Timothy Ferriss: Accelerated Learning in Accelerated Times As the times accelerate and we face ever more kaleidoscopic careers, a crucial meta-skill is the ability to learn new skills extremely rapidly, extremely well. That practice has no better exemplar and proponent than Timothy Ferriss, author of The 4-Hour Body: An Uncommon Guide to Rapid-Fat Loss, Incredible Sex, and Becoming Superhuman. Not surprisingly, he has made himself adept at compelling presentations, this one prepared especially for the Long Now audience. Learning to learn fast To acquire "the meta-skill of acquiring skills," Ferriss recommends approaching any subject with some contrarian analysis: "What if I try the opposite of best practices?" That's what Ferriss calls the "minimum effective dose" for learning a language. With any skill, "solve for extremes and anomalies." How do you manage the self-discipline to bear down on learning a skill? You can get profound effects in an amazingly short time, Ferriss concluded. --Stewart Brand
8 Reasons The IQ Is Meaningless Humans The average person has an intelligence quotient of 100. An unsourced claim gives O. The first standardized attempt to measure the human’s mental capacity was courtesy of Alfred Binet and Theodore Simon, who formulated a test to measure verbal ability. Once an average person reaches the age of 15 or so, the IQ test is no longer important, since the mental age has reached maturity. Extremely high scores are routinely inaccurate. 180 on the Standford-Binet is typically the top of the scale, and anything measured over it has few precedents for comparison and should be taken with a grain of salt. All the various tests can do is discover the very low scorers among children, and these scores are quite accurate. Quite a few IQ tests measure “general knowledge.” As general knowledge goes, the intent is to ask questions to which everyone on Earth, at an age of 5, should know the answers. IQ tests were invented for the purpose of scoring children. Children are mean. Close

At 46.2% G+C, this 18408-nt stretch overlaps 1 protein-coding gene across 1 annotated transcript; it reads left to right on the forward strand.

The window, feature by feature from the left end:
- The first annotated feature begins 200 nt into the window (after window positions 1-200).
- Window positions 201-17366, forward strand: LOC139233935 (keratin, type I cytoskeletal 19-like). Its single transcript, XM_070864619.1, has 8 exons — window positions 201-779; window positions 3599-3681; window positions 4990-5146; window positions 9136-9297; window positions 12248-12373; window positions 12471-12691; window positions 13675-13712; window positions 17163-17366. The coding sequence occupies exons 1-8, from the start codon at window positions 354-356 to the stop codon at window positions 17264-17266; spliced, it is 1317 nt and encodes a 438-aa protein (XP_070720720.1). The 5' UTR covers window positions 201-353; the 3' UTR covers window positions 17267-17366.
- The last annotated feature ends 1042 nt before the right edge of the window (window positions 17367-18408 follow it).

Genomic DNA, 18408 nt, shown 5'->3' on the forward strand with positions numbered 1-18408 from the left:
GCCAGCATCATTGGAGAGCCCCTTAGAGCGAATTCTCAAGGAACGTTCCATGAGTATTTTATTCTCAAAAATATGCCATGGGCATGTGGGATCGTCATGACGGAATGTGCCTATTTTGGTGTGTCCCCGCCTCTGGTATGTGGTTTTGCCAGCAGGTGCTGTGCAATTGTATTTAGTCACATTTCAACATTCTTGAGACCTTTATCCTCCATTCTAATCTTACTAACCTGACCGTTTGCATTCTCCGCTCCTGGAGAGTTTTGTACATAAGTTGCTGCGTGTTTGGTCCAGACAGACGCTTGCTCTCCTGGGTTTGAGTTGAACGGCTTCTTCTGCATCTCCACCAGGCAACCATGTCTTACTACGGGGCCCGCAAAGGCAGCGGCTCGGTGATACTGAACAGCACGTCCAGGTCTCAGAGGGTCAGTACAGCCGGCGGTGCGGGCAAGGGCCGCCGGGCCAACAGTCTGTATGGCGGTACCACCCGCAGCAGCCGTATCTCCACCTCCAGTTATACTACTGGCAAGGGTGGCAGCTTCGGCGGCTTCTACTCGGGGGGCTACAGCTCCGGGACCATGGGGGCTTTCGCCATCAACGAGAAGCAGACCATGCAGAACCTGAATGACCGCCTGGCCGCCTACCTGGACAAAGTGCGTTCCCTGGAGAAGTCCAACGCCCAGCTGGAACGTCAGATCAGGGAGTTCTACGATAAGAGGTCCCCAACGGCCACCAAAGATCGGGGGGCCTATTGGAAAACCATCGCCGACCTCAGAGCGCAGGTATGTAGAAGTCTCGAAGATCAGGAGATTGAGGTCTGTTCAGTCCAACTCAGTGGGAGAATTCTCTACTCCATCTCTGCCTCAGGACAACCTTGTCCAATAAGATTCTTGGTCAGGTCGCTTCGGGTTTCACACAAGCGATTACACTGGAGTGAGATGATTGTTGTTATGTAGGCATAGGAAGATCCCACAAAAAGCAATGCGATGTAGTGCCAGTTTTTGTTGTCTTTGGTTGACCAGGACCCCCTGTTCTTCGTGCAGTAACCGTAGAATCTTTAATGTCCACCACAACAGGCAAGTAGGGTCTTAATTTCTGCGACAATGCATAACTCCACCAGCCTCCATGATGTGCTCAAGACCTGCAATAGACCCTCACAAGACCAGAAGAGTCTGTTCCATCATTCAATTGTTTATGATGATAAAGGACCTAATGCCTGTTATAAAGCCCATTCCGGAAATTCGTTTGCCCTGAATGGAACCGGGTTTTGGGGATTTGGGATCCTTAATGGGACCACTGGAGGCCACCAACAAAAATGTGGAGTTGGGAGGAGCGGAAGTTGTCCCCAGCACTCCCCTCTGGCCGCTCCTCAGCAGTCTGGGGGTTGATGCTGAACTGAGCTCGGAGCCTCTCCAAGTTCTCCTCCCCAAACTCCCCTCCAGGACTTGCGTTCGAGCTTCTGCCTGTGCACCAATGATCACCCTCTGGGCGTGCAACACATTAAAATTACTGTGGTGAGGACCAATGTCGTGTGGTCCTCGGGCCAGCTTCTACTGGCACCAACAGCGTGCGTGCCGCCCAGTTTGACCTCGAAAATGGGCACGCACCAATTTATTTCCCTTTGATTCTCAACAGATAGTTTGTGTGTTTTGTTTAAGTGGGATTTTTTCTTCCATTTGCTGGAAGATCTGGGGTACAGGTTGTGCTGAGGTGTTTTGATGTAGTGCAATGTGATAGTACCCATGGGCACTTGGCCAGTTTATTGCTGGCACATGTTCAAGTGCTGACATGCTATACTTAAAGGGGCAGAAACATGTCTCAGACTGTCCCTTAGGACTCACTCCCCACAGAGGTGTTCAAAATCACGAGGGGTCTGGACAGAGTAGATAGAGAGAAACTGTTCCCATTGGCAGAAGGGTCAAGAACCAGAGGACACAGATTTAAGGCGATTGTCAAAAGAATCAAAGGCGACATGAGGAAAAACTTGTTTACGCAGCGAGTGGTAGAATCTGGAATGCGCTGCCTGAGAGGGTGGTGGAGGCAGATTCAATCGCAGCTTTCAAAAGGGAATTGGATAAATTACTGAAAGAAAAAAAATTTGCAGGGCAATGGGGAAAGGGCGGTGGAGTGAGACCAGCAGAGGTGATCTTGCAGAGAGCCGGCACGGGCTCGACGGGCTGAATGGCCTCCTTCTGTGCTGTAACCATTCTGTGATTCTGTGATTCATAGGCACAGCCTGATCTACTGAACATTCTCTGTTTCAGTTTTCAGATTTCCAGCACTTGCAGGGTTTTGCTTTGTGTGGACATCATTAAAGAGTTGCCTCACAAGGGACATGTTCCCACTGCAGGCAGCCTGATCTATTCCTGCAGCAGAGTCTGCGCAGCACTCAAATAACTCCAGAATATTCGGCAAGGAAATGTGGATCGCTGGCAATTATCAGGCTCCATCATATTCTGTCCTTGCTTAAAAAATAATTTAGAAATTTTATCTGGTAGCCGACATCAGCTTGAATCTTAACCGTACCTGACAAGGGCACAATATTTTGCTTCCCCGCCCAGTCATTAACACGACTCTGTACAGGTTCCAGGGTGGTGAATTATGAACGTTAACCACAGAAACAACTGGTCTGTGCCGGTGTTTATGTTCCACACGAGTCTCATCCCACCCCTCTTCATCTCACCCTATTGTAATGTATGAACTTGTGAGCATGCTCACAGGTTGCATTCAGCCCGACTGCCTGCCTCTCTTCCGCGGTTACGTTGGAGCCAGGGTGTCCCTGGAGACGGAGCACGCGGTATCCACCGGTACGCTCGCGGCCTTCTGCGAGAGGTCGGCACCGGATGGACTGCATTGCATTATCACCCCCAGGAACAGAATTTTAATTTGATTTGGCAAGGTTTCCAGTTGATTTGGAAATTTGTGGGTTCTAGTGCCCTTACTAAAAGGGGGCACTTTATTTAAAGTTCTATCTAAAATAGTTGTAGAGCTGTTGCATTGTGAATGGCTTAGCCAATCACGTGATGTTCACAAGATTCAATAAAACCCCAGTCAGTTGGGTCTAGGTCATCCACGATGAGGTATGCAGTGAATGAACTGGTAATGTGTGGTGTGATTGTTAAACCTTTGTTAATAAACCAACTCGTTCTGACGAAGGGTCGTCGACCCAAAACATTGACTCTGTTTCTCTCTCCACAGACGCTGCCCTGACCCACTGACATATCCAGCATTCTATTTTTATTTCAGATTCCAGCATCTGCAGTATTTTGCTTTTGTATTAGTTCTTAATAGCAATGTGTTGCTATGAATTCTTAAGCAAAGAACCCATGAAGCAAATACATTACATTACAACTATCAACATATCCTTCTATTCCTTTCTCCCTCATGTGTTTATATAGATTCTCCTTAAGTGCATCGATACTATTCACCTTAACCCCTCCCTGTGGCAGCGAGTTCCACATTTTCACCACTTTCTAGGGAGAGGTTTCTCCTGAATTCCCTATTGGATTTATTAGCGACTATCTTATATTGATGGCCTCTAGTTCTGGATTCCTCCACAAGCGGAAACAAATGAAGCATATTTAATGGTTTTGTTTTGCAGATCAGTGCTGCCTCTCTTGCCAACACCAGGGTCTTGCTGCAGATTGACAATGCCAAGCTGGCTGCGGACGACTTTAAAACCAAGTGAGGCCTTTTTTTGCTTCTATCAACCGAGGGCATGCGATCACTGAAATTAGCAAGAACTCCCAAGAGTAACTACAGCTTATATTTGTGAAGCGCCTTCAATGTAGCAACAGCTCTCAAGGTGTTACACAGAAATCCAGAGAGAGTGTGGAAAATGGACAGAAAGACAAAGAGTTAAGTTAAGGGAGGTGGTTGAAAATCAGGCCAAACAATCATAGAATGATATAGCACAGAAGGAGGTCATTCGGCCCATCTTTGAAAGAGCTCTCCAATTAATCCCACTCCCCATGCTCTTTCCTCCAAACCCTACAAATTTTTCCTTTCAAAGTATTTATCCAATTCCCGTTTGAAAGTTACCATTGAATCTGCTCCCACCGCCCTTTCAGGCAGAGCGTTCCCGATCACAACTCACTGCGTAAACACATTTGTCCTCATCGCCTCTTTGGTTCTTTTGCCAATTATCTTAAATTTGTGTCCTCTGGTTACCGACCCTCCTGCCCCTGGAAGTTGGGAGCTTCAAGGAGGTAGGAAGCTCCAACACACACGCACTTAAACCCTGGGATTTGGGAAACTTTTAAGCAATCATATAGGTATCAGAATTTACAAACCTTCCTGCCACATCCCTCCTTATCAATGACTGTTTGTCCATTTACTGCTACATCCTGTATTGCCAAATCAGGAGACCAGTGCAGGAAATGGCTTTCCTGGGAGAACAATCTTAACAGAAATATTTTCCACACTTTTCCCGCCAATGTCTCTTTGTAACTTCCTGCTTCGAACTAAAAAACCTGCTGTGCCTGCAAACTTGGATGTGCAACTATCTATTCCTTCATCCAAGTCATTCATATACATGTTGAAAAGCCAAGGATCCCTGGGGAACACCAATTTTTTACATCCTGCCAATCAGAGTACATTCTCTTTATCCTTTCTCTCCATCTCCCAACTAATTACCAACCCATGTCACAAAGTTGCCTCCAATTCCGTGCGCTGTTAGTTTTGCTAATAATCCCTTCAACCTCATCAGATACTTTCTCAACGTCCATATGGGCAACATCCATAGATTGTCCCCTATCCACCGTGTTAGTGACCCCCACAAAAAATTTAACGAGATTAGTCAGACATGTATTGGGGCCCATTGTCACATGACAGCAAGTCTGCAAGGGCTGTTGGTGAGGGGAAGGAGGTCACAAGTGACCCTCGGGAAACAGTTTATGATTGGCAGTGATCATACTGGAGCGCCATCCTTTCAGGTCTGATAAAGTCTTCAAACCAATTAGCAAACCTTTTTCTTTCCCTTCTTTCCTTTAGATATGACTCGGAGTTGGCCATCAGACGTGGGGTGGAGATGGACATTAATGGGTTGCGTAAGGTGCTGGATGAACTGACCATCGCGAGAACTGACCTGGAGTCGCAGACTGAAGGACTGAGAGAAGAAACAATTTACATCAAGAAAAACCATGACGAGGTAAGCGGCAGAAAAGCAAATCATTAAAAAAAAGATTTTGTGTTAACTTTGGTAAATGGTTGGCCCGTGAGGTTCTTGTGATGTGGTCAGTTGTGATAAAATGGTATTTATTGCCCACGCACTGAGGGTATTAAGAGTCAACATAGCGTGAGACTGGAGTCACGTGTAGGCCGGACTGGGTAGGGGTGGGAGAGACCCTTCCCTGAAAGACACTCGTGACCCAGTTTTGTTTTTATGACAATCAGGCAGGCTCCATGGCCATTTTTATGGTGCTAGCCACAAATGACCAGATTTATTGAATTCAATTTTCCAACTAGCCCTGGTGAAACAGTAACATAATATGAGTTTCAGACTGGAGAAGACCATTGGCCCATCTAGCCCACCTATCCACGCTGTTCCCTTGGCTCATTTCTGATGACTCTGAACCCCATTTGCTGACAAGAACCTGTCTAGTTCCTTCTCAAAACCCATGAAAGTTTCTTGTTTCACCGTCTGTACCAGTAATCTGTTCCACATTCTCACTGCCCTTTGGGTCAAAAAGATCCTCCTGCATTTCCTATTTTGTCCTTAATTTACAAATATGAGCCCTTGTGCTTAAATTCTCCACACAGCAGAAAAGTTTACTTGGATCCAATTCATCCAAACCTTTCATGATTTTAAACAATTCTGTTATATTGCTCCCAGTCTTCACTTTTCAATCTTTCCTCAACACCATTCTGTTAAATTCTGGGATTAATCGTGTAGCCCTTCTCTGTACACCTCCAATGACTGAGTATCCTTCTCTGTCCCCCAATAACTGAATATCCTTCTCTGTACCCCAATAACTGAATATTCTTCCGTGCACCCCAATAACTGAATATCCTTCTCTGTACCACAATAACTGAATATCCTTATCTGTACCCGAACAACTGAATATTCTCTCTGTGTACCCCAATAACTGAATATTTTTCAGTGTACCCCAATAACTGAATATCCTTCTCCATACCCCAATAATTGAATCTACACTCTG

The Hidden Danger of Being Risk-Averse - Heidi Grant Halvorson by Heidi Grant Halvorson | 9:00 AM July 2, 2013 People are generally not all that happy about risk. As Nobel Prize-winning psychologist Daniel Kahneman has written, “For most people, the fear of losing $100 is more intense than the hope of gaining $150. [Amos Tversky and I] concluded from many such observations that ‘losses loom larger than gains’ and that people are loss averse.” While the phenomenon of loss aversion has been well-documented, it’s worth noting that Kahneman himself refers to “most people” — not all — when describing its prevalence. Studies from Columbia’s Motivation Science Center have shown that prevention-focused people work more slowly and deliberately, seek reliability over “coolness” or luxury in products, and prefer conservative investments to higher-yielding but less certain ones. They even drive differently. That’s because everything I just told you about prevention-focused people is true when everything is running smoothly — when the status quo is acceptable.